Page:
One of the candidates vying to replace Jon Snyder on the Spokane City Council is in the midst of a discrimination lawsuit against Spokane County.
Phillip Tyler, who worked for 15 years at the Spokane County Jail and earned the rank of lieutenant before resigning in December 2014, alleges he was discriminated against because of his race and that his coworkers and supervisors created a hostile work environment.
Tyler is among seven finalists for appointment to Snyder’s seat by the City Council on Monday. He said he didn’t think the lawsuit should affect his ability to serve effectively on joint county-city matters.
“That’s one of the issues I want to work on, having the city and county work more effectively together,” Tyler said.
The lawsuit alleges Tyler was “subjected to an ongoing pattern of racial animus and hostility by his coworkers and other county personnel.” Tyler said he resigned Dec. 15, 2014, after working in the jail since February 1999. He filed a complaint against the county two days later.
Spokane County, in its answer to the lawsuit, said any discipline Tyler faced was not due to his race. The county said it “investigated continuing complaints by other employees about (Tyler’s) behavior.”
The case is scheduled to go to trial this May in Spokane County Superior Court.
Tyler is not the only candidate for Snyder’s job who has taken legal action against local governments. Breean Beggs, a private civil rights attorney who currently represents the Spokane Police Ombudsman Commission, sued the city on behalf of the estate of Otto Zehm, who was killed in an incident involving Spokane police in 2006.
Tyler is also not the only candidate up for Snyder’s seat whose background shows involvement with the courts. Patricia Hansen filed a lawsuit in small claims court against landlord Arlin Jordan in May 2014, according to court records.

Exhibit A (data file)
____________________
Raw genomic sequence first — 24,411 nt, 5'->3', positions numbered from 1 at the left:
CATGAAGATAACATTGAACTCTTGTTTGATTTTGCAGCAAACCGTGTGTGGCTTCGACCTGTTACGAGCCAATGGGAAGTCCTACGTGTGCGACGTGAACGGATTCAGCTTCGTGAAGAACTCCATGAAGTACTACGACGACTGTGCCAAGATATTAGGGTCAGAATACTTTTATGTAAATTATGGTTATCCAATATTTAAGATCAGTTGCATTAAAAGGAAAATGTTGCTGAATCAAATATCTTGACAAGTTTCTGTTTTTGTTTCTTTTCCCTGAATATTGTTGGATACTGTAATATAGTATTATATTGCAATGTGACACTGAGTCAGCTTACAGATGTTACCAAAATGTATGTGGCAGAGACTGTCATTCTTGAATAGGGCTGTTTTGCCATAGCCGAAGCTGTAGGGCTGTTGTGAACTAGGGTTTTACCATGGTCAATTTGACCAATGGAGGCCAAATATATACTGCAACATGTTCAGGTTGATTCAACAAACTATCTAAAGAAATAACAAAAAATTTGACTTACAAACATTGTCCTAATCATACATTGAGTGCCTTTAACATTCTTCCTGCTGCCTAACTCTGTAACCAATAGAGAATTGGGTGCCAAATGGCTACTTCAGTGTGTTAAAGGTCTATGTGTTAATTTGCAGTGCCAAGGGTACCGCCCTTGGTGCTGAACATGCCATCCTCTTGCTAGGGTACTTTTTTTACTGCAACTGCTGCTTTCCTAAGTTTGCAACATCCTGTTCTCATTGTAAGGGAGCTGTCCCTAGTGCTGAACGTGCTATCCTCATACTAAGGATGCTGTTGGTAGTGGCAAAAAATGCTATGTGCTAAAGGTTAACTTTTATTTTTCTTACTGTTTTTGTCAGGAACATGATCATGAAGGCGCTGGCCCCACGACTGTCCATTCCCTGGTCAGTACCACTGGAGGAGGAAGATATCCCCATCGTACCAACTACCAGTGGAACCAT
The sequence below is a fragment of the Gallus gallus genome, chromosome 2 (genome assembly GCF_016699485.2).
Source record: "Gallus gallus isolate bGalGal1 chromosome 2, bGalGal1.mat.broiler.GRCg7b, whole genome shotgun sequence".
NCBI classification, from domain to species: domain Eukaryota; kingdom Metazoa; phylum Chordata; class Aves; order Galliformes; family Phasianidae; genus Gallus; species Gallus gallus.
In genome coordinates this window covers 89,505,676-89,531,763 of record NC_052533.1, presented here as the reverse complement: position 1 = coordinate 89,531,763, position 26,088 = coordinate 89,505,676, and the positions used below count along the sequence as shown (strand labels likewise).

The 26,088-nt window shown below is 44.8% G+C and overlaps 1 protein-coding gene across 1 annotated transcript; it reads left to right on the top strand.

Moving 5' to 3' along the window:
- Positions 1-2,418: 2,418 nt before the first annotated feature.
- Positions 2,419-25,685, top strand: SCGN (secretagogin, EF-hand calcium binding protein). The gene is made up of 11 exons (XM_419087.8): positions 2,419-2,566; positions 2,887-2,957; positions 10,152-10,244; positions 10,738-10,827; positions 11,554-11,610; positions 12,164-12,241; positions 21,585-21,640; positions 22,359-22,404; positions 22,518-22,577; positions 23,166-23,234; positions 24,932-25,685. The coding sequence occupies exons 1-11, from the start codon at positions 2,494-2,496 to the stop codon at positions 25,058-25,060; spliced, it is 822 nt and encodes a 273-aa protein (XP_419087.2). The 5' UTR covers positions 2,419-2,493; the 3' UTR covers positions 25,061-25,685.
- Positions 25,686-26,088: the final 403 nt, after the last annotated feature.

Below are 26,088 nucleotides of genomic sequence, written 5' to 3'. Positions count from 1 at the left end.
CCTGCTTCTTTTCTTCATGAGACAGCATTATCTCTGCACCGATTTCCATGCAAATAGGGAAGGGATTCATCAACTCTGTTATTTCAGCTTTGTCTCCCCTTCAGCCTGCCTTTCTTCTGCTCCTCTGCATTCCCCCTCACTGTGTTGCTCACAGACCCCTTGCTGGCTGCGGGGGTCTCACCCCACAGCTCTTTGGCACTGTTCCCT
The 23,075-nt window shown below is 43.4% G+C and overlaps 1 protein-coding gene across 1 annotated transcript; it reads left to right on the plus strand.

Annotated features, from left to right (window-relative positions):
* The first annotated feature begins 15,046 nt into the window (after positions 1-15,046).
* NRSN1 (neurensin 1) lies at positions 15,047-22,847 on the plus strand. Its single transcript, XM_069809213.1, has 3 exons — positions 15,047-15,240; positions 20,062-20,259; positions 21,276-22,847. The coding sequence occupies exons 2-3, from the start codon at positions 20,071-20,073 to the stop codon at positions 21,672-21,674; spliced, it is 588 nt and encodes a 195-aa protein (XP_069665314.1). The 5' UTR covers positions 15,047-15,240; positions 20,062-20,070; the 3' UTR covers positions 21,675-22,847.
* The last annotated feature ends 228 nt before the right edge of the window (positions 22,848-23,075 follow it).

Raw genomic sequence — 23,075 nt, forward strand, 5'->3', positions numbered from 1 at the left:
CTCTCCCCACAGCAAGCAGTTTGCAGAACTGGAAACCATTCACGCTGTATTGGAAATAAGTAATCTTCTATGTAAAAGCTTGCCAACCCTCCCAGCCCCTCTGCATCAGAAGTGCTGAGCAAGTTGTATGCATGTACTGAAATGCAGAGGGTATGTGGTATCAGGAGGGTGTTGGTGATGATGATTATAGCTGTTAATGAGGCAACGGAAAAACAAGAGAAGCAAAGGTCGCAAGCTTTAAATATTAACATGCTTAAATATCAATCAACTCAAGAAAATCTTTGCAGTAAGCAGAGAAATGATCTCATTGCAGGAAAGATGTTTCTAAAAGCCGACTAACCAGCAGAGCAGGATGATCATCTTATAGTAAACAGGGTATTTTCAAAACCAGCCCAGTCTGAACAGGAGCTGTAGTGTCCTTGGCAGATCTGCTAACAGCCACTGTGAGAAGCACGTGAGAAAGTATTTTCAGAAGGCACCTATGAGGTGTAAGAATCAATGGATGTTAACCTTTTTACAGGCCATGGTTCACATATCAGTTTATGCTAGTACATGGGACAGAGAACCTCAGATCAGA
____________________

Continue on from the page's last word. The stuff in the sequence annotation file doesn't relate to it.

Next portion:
Sheriff Ozzie Knezovich, who ran the Spokane County Jail from his appointment in April 2006 through June 2013, when Spokane County commissioners assumed control, wrote the City Council to support Tyler’s appointment, citing his strong leadership skills.
“Mr. Tyler was promoted (to lieutenant) because of his unwavering commitment to excellence and integrity,” Knezovich wrote. “Phil was known for doing the right thing for the right reasons.”
Knezovich said in an interview he is aware of the lawsuit Tyler filed against Spokane County and didn’t think it would interfere with his ability to serve on the council.
“I had the honor of promoting Phil to the rank of lieutenant. He was the first African-American to be promoted to that rank in the sheriff’s department,” Knezovich said. “Unfortunately, he did suffer some discrimination over that.”
Tyler had been contacted by law enforcement twice for incidents involving allegations of domestic violence. A malicious mischief charge was dismissed against him in 1992, when he was 25 years old, after he paid for damages to an apartment of a woman he’d been dating, according to court records. A dispute with his ex-wife in 1998 prompted a request by the woman for a domestic violence protection order against Tyler. Tyler said his ex-wife was preventing him from seeing their son.
The lawsuit and domestic violence issues were found by the newspaper in a routine background check of the council candidates.
Tyler said he didn’t think those incidents should preclude him from serving on the Spokane City Council.
“They are allegations that other people are bringing against me, specifically to discredit me to serve on the council,” Tyler said.
Knezovich said he wasn’t aware of Tyler’s domestic violence cases from the mid-1990s. But a department background check cleared him to carry a gun, Knezovich said, which means the cases never rose to disqualifying him from law enforcement.
Staff writer Nina Culver contributed to this report.
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